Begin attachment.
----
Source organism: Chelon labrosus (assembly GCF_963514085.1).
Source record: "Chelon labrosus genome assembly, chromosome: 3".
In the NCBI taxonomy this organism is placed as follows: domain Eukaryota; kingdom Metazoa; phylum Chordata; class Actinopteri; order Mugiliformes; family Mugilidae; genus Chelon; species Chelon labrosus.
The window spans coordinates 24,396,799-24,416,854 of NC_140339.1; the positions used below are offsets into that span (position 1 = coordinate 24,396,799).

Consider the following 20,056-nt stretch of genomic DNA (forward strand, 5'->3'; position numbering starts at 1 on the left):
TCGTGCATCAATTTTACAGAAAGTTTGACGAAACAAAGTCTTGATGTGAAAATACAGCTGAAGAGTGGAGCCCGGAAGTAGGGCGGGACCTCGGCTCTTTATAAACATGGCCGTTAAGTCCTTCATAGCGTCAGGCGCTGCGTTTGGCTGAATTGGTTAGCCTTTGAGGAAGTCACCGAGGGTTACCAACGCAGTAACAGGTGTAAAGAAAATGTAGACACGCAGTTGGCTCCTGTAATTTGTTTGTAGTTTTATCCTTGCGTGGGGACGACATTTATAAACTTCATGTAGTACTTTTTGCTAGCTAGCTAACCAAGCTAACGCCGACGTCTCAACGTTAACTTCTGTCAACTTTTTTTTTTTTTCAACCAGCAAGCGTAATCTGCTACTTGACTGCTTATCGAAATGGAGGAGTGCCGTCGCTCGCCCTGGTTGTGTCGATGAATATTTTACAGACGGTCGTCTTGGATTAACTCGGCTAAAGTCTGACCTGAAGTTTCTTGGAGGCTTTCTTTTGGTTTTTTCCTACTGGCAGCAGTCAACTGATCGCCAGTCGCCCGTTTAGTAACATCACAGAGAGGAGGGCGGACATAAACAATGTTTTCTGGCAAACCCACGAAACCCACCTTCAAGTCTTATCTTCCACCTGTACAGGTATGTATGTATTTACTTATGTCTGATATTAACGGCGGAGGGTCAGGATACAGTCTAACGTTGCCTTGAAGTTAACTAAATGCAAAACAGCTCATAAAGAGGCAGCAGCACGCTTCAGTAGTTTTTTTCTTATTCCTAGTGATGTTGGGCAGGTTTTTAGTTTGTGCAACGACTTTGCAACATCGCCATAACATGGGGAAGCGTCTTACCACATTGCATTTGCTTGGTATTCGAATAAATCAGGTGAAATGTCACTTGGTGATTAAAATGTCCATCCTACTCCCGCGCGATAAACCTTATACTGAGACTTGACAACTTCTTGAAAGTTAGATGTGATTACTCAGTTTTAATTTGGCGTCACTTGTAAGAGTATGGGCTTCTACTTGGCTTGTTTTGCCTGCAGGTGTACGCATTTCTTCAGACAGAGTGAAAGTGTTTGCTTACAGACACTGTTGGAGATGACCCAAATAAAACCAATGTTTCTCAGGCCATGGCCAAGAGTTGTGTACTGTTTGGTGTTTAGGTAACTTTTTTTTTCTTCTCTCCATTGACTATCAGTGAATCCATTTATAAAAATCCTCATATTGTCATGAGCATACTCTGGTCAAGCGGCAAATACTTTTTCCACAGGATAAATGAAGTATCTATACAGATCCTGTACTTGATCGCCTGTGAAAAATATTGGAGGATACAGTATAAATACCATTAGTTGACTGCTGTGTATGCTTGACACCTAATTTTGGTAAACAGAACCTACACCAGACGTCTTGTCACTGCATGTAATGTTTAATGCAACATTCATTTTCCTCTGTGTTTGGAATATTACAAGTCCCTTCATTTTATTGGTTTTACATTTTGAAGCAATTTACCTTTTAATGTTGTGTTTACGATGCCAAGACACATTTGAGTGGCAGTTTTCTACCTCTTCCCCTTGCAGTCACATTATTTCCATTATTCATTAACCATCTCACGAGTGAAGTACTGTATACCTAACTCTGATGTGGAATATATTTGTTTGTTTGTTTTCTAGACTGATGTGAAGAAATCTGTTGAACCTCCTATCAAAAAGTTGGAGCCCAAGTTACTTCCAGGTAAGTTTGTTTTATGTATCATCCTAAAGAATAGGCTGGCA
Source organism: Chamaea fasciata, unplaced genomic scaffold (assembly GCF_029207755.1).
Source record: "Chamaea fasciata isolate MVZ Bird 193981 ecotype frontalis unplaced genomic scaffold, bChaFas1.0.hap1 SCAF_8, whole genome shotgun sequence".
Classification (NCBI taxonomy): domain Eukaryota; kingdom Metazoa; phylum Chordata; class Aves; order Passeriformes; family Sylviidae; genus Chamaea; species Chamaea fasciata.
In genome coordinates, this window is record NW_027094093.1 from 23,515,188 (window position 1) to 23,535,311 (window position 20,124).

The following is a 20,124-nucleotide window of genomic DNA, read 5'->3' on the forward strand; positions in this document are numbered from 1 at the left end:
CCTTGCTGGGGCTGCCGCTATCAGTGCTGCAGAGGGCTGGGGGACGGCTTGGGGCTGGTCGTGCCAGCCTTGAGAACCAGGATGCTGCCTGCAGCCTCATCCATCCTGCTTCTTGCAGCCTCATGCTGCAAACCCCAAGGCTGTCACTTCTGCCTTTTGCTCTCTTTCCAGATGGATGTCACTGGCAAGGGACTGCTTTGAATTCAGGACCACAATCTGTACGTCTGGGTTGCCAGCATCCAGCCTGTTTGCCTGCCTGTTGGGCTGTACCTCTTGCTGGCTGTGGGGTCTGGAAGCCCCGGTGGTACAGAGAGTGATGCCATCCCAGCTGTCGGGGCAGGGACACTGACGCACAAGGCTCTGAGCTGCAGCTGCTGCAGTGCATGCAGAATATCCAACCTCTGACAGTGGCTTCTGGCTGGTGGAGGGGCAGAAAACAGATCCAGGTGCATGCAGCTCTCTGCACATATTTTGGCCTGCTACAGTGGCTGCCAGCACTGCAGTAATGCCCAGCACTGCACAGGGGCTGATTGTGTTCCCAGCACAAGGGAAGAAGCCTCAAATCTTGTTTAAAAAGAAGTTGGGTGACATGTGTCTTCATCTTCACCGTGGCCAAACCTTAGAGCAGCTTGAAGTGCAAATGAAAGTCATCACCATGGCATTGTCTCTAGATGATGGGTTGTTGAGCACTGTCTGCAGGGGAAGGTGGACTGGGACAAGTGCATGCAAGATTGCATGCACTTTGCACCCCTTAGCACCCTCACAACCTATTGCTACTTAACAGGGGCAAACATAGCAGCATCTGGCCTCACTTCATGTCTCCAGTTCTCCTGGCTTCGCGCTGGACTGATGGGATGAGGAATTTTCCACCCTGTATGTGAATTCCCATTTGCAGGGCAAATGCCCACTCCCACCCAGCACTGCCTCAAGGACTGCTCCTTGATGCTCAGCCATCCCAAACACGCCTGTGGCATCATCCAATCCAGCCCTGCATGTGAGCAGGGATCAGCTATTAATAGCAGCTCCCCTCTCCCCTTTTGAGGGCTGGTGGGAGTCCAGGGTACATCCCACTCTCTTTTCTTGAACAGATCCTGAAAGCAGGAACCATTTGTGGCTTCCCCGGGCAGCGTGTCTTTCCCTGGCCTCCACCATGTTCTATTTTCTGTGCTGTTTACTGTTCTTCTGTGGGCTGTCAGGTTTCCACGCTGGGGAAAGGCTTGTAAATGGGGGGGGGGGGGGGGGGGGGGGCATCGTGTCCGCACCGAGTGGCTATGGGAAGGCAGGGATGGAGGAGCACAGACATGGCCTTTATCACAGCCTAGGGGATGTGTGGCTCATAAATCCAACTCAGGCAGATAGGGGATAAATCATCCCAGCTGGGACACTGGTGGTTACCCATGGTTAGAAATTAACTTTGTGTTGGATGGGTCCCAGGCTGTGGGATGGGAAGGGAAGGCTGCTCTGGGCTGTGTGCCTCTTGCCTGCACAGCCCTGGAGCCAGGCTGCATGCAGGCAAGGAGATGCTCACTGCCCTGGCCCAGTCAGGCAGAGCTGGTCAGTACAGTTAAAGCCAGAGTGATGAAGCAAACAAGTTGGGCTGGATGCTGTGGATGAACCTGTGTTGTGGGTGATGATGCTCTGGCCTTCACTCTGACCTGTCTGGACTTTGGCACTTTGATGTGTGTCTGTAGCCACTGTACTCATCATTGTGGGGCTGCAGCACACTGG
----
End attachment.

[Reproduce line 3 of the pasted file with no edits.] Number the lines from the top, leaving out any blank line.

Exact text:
In the NCBI taxonomy this organism is placed as follows: domain Eukaryota; kingdom Metazoa; phylum Chordata; class Actinopteri; order Mugiliformes; family Mugilidae; genus Chelon; species Chelon labrosus.